Capsule Review: Amplitude

A competent but brief rhythm game with an electronica soundtrack - much of which must be unlocked first.

A rhythm game that - similar to Guitar Hero or Rock Band - represents notes in a song as a series of button prompts scrolling toward the player. The main difference (aside from the fact that Amplitude is played with a standard controller) is that the song’s various instruments (drums, bass, vocals, etc.) are separated into distinct lanes and the player must frequently switch between them and play each part in turn.

The gameplay works fine - there’s a reason Harmonix keeps returning to this well. Focusing individually on each instrument allows for a deep appreciation of the song and a stronger feeling that your actions are continually creating the music. However, the lanes being laid out in a row means that sometimes you’ll have to switch to a lane that’s currently off-screen, which can result in unavoidable combo breaks as you simply don’t have time to see the upcoming notes before you need to react to them.

There are two primary modes - quickplay for any available song and a campaign that has you playing through a fifteen-track concept album. There’s a bit of a story wrapped around the campaign, but it’s thin and mostly just adds to the atmosphere (although for some reason it does cause the visuals to be distorted in the final song, which some players may find raises the difficulty in an unfair-feeling way).

There are thirty songs (plus one exclusive to Kickstarter backers) that are mostly electronica, making the game a bit harder to enjoy for those who aren’t a fan of this genre. And for some reason, many of the songs are initially locked. Playing through the campaign will unlock the fifteen from that album, but most of the remaining fifteen require you to play an arbitrary number of songs before they become available - and these numbers are significantly higher than the number of songs available to you, so you’ll need to replay songs to unlock everything.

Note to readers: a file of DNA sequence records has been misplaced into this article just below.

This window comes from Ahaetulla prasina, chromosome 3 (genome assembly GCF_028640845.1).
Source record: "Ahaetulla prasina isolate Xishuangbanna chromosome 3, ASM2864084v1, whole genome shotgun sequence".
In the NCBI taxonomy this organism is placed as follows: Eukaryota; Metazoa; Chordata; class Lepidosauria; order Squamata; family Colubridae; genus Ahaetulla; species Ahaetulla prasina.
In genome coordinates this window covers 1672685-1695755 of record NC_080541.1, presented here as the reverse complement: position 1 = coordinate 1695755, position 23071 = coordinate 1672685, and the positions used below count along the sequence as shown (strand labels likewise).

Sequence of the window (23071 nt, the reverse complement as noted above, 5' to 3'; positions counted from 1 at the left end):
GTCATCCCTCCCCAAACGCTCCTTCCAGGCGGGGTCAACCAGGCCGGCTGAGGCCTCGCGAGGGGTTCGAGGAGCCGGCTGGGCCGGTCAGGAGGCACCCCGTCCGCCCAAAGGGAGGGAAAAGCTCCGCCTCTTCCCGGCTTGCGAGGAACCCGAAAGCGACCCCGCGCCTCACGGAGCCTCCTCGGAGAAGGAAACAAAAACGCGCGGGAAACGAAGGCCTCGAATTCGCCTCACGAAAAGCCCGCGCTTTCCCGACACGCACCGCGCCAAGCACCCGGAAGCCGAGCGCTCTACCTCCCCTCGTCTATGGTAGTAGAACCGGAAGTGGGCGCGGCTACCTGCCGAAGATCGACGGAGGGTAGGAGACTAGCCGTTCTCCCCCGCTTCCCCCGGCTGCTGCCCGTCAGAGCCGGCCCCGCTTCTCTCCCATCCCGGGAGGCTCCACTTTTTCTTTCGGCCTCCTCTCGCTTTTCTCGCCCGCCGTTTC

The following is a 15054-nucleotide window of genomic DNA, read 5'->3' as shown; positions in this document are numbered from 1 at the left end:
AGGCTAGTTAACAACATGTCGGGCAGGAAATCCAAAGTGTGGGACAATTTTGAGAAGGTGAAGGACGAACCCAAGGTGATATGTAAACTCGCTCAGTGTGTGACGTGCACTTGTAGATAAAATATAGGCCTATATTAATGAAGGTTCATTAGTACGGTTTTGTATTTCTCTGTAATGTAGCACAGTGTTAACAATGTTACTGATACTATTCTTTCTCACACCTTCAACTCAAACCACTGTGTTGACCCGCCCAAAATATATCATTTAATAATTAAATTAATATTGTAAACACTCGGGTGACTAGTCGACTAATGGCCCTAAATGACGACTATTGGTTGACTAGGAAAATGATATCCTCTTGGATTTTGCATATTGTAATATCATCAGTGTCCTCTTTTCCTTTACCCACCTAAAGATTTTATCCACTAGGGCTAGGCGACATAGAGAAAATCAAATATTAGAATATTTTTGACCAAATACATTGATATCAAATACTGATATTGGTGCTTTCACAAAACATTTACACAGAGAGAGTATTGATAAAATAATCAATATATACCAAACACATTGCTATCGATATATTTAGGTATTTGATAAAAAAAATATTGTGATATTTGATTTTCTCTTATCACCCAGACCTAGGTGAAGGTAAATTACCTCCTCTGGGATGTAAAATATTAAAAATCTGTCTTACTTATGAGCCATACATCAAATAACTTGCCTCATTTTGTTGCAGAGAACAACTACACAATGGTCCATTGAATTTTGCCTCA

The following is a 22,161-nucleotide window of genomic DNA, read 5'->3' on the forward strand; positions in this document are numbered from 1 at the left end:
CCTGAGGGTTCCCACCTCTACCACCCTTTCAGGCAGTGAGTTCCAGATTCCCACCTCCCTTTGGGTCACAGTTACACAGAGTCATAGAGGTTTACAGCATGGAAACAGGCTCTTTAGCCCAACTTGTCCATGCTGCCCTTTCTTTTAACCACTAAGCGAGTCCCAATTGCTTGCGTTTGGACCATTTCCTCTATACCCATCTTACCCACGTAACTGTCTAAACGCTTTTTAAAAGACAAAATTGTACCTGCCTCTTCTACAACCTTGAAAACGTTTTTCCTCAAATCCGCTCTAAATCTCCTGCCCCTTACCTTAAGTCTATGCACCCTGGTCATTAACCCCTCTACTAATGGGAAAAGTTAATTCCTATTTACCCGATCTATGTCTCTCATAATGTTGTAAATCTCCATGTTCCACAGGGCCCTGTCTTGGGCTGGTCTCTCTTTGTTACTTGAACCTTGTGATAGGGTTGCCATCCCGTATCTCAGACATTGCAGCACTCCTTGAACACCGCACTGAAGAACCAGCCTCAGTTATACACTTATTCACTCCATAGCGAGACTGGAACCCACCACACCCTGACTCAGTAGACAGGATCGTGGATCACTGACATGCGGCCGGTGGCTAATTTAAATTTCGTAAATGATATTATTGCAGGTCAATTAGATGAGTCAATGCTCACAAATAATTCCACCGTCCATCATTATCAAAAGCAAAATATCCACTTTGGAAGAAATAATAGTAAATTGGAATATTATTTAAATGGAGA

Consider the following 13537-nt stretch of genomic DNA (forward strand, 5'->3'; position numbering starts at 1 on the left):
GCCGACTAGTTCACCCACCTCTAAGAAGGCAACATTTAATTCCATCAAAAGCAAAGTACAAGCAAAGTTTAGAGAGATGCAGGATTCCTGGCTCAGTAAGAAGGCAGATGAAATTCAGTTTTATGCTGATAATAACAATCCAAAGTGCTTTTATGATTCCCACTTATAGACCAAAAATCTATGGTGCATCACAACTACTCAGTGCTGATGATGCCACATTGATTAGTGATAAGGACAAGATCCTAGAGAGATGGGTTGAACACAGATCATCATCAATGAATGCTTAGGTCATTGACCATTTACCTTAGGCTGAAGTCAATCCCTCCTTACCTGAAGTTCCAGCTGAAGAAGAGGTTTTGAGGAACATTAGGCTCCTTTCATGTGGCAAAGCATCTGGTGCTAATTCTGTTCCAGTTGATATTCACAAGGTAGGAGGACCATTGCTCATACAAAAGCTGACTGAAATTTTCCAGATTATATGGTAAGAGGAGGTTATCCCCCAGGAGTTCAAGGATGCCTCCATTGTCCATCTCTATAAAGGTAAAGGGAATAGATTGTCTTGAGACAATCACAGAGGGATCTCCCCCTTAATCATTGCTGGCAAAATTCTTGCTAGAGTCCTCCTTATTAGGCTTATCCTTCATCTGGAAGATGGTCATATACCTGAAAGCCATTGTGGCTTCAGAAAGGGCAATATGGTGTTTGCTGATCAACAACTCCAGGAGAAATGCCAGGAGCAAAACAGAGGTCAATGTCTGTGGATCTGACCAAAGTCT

The game has a few more tricks to add variety and longevity such as a handful of power-ups with varying effects and a multiplayer mode. These push the gameplay to be a bit more arcade-like, running somewhat counter to the goal of making you feel one with the music, so I personally mostly ignored them.

Amplitude is a small package, rendered smaller by its bizarre decision to lock up most of its songs. But if you enjoy electronica and losing yourself in rhythm game flow, it can be a satisfying experience for as long as it lasts.

I Stopped Playing When: When I first picked this game up, I played a few songs in quickplay because I didn’t want to commit to a fifteen-song campaign. After a few songs, I ran out of available songs and put the game down. A year and a half later I was reminded of the game and came back to play through the campaign and had a decent time. I wanted to play the other songs, but found that most were still locked and even now I’d have to play thirty-eight more songs to get them all - in a game that only has thirty songs counting the ones still locked. This was baffling and rude and I put the game down again.

Docprof's Rating:

Two Stars: Meh. The game has some merit - it probably held my attention for at least an hour or I came back to it for more than one play session. But there wasn't enough draw for me to stick with it for the long haul.

You can get it or learn more here.